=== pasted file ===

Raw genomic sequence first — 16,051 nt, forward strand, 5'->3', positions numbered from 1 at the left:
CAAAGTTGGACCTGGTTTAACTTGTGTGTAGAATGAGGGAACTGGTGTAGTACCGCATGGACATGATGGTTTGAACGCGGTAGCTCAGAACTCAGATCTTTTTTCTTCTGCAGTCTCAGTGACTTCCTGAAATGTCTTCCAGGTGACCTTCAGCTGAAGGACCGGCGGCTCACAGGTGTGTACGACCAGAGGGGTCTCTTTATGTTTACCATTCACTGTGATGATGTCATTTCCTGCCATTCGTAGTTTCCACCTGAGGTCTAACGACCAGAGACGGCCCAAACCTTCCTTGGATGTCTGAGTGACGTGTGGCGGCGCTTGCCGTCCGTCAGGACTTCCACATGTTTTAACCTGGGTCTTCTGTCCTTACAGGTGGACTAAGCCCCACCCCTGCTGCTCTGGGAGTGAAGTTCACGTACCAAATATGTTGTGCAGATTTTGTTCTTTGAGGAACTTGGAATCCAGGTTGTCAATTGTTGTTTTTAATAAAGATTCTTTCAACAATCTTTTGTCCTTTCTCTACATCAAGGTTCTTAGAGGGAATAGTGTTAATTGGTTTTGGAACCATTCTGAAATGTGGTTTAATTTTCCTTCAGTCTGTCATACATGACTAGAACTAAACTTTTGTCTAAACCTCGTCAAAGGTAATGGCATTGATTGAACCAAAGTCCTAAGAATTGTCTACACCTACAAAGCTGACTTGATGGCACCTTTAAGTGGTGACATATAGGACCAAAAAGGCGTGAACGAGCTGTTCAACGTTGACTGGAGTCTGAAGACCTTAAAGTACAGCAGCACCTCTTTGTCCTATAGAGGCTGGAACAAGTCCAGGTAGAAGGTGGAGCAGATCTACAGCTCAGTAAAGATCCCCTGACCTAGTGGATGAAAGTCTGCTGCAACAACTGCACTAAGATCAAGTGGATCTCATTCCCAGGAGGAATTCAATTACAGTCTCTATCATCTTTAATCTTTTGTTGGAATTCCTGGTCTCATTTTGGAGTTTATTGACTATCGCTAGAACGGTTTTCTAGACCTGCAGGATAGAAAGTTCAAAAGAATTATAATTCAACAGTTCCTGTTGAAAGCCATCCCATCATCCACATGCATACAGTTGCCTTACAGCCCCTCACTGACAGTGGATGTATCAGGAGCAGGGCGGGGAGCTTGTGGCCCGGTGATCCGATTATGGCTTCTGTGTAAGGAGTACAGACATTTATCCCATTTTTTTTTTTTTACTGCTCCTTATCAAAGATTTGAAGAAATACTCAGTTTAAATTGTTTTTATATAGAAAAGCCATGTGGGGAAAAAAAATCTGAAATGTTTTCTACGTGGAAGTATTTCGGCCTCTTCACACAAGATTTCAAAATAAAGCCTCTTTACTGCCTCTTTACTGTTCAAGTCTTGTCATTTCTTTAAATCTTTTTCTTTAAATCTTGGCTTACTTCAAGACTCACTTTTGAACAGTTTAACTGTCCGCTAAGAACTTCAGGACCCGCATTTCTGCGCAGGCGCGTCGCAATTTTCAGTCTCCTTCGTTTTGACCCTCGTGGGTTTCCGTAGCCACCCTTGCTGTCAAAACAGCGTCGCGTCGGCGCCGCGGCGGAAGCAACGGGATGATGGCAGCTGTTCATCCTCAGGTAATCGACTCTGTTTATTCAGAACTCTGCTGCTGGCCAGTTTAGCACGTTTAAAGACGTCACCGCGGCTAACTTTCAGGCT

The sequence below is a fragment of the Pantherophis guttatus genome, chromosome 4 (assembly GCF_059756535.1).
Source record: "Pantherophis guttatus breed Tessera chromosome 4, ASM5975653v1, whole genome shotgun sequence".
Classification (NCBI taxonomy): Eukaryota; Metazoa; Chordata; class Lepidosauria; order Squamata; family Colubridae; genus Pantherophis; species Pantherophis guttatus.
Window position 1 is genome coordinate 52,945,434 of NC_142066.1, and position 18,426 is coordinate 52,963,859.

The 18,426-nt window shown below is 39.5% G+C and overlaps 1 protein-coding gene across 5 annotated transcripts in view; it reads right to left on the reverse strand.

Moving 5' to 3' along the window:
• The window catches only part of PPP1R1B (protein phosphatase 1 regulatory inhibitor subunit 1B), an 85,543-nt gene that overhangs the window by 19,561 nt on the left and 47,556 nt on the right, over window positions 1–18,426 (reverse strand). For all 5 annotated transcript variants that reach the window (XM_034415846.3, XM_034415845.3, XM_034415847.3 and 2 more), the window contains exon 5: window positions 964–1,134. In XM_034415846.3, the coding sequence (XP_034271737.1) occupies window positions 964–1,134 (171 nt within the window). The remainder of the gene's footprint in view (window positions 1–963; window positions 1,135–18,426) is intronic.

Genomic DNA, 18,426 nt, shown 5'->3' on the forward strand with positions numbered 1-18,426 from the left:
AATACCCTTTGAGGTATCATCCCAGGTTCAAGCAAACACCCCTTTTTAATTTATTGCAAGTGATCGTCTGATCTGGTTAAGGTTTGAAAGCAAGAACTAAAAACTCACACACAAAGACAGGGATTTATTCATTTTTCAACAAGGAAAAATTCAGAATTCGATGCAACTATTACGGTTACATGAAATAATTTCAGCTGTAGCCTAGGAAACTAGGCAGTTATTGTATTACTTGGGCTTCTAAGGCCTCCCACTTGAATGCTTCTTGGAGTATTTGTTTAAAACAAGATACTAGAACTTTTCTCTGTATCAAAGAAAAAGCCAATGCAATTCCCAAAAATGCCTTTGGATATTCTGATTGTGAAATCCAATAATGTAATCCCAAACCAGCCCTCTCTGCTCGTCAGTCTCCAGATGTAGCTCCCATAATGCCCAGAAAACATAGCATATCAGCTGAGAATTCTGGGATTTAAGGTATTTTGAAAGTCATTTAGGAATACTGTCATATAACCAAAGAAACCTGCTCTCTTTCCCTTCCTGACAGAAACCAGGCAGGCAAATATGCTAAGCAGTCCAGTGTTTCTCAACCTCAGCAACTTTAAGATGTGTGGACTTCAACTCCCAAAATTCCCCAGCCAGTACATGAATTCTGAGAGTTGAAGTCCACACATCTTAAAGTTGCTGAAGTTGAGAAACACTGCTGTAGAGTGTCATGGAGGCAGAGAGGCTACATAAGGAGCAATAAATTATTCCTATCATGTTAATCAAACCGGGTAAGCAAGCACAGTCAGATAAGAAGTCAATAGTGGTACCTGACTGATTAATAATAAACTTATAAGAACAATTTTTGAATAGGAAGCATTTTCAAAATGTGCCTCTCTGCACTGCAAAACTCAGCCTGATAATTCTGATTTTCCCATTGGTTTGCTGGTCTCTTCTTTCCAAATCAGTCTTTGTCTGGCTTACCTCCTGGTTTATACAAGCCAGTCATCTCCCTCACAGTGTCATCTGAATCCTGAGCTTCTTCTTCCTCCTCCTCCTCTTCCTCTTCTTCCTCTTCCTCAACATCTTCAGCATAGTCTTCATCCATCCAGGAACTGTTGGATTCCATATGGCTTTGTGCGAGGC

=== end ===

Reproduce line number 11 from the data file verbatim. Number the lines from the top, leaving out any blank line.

AATACCCTTTGAGGTATCATCCCAGGTTCAAGCAAACACCCCTTTTTAATTTATTGCAAGTGATCGTCTGATCTGGTTAAGGTTTGAAAGCAAGAACTAAAAACTCACACACAAAGACAGGGATTTATTCATTTTTCAACAAGGAAAAATTCAGAATTCGATGCAACTATTACGGTTACATGAAATAATTTCAGCTGTAGCCTAGGAAACTAGGCAGTTATTGTATTACTTGGGCTTCTAAGGCCTCCCACTTGAATGCTTCTTGGAGTATTTGTTTAAAACAAGATACTAGAACTTTTCTCTGTATCAAAGAAAAAGCCAATGCAATTCCCAAAAATGCCTTTGGATATTCTGATTGTGAAATCCAATAATGTAATCCCAAACCAGCCCTCTCTGCTCGTCAGTCTCCAGATGTAGCTCCCATAATGCCCAGAAAACATAGCATATCAGCTGAGAATTCTGGGATTTAAGGTATTTTGAAAGTCATTTAGGAATACTGTCATATAACCAAAGAAACCTGCTCTCTTTCCCTTCCTGACAGAAACCAGGCAGGCAAATATGCTAAGCAGTCCAGTGTTTCTCAACCTCAGCAACTTTAAGATGTGTGGACTTCAACTCCCAAAATTCCCCAGCCAGTACATGAATTCTGAGAGTTGAAGTCCACACATCTTAAAGTTGCTGAAGTTGAGAAACACTGCTGTAGAGTGTCATGGAGGCAGAGAGGCTACATAAGGAGCAATAAATTATTCCTATCATGTTAATCAAACCGGGTAAGCAAGCACAGTCAGATAAGAAGTCAATAGTGGTACCTGACTGATTAATAATAAACTTATAAGAACAATTTTTGAATAGGAAGCATTTTCAAAATGTGCCTCTCTGCACTGCAAAACTCAGCCTGATAATTCTGATTTTCCCATTGGTTTGCTGGTCTCTTCTTTCCAAATCAGTCTTTGTCTGGCTTACCTCCTGGTTTATACAAGCCAGTCATCTCCCTCACAGTGTCATCTGAATCCTGAGCTTCTTCTTCCTCCTCCTCCTCTTCCTCTTCTTCCTCTTCCTCAACATCTTCAGCATAGTCTTCATCCATCCAGGAACTGTTGGATTCCATATGGCTTTGTGCGAGGC